He was under control, not turning the ball over often in an offense that has been and was chaotic. His 5 points (2-of-10, 1-of-4 on backpack threes), 13 rebounds, 9 assists and 2 turnovers failed to bely his impact.
Then he twisted an ankle and went immediately into the locker room. He was relieved by JaMychal Green, who immediately hit a three to put the Warriors up 13.
It was a pretty worrisome limp that he exited the game with. Golden State deemed it a right ankle sprain.
But with 38.7 secs left in the third quarter, he checked back in, the Warriors leading at that point by just three. He immediately boxed out Bobby Portis for a rebound and threw up a prayer of a floater that JaMychal Green tipped in on the other end.
He struggled a bit when he came back in, but it’s evident that without him, Golden State gets out of sync, especially on the defensive end. He often helps bring out the best Jordan Poole, who was, for the most part, at his worst on Saturday.
If his injury costs him any time, the Warriors will be in brutal shape, especially on the road… where they’ve been horrific this season. JaMychal Green was a better version of his usual self and will need to be if Draymond misses any time, but his defensive capabilities are frustrating.
That said, Draymond has shown he’s capable and willing of battling through knocks this season, and his performance after the injury was very encouraging.
That Bucks defense, and a nice JaMychal Green game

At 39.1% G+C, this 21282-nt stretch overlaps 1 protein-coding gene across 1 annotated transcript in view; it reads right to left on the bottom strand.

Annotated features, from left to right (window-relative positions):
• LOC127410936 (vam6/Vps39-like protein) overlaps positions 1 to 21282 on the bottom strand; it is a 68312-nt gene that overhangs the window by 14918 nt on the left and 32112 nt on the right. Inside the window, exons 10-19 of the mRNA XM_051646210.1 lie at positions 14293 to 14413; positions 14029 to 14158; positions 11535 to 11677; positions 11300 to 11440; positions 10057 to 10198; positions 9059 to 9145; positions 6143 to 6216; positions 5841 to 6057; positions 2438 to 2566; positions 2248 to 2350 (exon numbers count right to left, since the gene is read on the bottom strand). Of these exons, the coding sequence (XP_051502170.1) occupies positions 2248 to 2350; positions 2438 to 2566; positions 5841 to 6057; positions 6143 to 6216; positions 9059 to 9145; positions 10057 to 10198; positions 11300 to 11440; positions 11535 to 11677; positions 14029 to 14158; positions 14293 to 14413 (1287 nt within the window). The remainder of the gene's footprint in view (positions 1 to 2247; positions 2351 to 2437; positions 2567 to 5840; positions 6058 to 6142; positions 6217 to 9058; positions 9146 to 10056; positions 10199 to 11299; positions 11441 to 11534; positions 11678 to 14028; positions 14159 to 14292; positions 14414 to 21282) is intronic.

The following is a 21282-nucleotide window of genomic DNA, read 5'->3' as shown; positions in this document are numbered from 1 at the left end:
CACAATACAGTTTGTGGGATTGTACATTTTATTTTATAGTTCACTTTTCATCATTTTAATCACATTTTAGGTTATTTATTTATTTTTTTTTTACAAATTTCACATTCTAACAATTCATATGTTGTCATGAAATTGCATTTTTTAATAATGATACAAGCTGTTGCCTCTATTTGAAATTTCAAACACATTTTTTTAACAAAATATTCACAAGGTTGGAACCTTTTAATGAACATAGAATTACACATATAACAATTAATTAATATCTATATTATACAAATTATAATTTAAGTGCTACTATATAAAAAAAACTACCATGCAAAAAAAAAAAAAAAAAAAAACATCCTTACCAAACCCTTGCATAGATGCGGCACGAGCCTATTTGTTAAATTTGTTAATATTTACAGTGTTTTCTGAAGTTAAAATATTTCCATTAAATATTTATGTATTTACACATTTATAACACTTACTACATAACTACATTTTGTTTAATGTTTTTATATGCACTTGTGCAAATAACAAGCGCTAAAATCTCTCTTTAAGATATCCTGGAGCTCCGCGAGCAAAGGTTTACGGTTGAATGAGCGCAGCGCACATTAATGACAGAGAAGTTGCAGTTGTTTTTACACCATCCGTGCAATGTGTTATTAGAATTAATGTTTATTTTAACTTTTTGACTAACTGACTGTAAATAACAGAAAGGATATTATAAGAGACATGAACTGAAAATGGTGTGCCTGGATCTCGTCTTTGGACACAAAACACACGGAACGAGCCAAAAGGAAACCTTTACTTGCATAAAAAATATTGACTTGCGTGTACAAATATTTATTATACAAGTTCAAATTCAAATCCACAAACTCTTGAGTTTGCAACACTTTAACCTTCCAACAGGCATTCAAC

Pointing out a good JaMychal Green game typifies where the Warriors are at right now. Their front court, aside from Kevon Looney, doesn’t really exist.
When JaMychal Green has a good game, like he had on Saturday, it’s not just a novelty, but often a sign that something has has gone waywardly, perhaps disastrously wrong. That was almost the case.
He had an efficient 18 points (7-of-10 and 4-of-6 from three) with 6 rebounds, an assist, a steal and a block.
While his scoring and rebounding were valuable, he’s not exactly causing fear in the paint. He and Looney — who is perpetually outstanding — can barely elevate off the floor. That’s the Warriors’ rim protection.
It was glaring on Saturday that a player like Brook Lopez can cause serious problems. He had five blocks, though one of them should’ve counted as a Looney score, with Lopez blocking it after it hit the backboard. One of them was a — if not for a turnover from Klay Thompson-hounded Jrue Holiday — a would-be game winner on a free Jordan Poole drive to the hoop.
Even excluding that one, his presence was felt on drives. He was the interior lynchpin of a Milwaukee defense that hounded the Warriors’ guards. Much of that, obviously, has to be owed to Jrue Holiday, who is perhaps the most under-appreciated player and best on-ball defender in the NBA.
He was inefficient shooting (7-of-22, 4-of-11 from deep), but had 18 points, 9 rebounds, 8 assists, a steal, a block, 6 turnovers, and pressed the Warriors shooters unrelentingly. He hit a three with 31.7 seconds left that gave the Bucks a three-point lead and halted an 8-0 Warriors run. It looked like he ran out of gas late, while Curry ascended, but his performance on defense was outstanding.
And he’s not alone. Milwuakee has size and switching capability that, even without Antetoukounmpo in the lineup, is extremely tough to break down. Khris Middleton, Joe Ingles, Pat Connaughton are all proactive and tied together on that end.
Without athletic cutters and space-creators like Wiggins, Kuminga and Payton II, Golden State can be brutally one-dimensional at times. If not for Curry’s heroics, this would’ve been a bad loss.